• Usually, the best indicator to replace a disposable razor is when the blades feel dull, but it is recommended to use one disposable razor for not more than 2 weeks. 
  • So, for a month, that’s around 2 or 3 disposable razor blades. For a year (if one is $1.49), that’s between $35.76 – $53.64. 
  • Additionally, it doesn’t make sense to keep using single-use razors because they create a lot of waste and are challenging to recycle since they contain mixed materials (plastic, silicone, steel). 
  • To save money & prevent waste, you can get yourself a stainless-steel safety razor & razor blade. It costs between $20-$40, and the replacement blades are super cheap – a pack of 100 is usually less than $10.  If you feel intimidated to use it – it is not that big of a deal and you can check on-line to safety use one.
  • Get recycled toilet paper 

Saving paper is a common eco-friendly step, but have you ever considered your toilet paper usage? The truth is that we cut A LOT of trees to make toilet paper. 

It is estimated that Americans use around 2-3 toilet paper rolls per week. Let’s make a quick calculation with two rolls per week:

2 rolls per week = 104 rolls a year 

For a year, you will need 13 packs of 8 rolls like this one. A pack costs $16.69, so 13×16.69= $216 for 1 year.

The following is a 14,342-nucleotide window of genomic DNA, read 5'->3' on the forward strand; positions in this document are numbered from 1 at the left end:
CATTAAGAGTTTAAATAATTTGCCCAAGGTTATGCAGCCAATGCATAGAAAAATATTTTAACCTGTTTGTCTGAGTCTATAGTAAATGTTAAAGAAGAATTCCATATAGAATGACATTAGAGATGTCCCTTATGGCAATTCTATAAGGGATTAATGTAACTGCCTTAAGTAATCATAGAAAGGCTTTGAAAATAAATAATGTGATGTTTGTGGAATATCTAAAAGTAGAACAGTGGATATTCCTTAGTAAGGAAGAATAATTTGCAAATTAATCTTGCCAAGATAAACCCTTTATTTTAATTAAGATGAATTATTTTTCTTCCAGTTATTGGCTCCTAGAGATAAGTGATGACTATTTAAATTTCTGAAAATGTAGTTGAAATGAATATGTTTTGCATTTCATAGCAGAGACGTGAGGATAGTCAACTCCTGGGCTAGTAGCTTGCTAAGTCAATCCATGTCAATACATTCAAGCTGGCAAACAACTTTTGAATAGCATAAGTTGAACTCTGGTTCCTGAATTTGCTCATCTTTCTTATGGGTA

That number can go up since we often use toilet paper for other purposes, such as makeup removers, cleaning spills, cleaning mirrors, etc.

The low-waste alternatives will save many trees and resources, plus you can save up some cash –

  • Recycled toilet paper – Who Gives A Crap (48 rolls) or Scott (80 rolls) 
  • Tree-Free toilet paper – Who Gives A Crap (24 or 48 rolls)  
  • Bidet like Tushy, Brondell, or a portable one – It is not only so much more hygienic, but it will also help you to save a lot of toilet paper – up to 50%. 
  • Ditch cigarettes 

The Bureau of Labor Statistics calculated that, on average, tobacco smokers spend around $332 on Tobacco products and smoking supplies. Cigarettes are expensive and dangerous for you & wildlife.

Zero waste steps to save money:

  • Electronic cigarettes ($30-$50) – Not the best solution, but they are better for the environment & your pocket. 
  • Repurpose, reuse, and repair things 

Repurposing, reusing, and repairing items instead of buying new ones can save you a lot of money. It is hard to calculate how much you can save, but it can be anywhere from a few bucks a month to a few hundred dollars a year. Find a few ideas below:

  • Single-use cotton rounds → DIY reusable cotton rounds from an old t-shirt (cut in small squares and keep in a small jar).
  • New fancy jars → Reuse the jars from foods that you buy. 
  • Damaged clothing → Sew the holes or fix the buttons. 
  • Broken electronics → Before throwing it away, try to fix it. Search online and try to find a solution to your problem.
  • Shoes –> You can repair them to a local shoe repairman. 

In summary, this could be your savings (This is just an estimation as prices for goods can vary depending on many factors) for a one year period: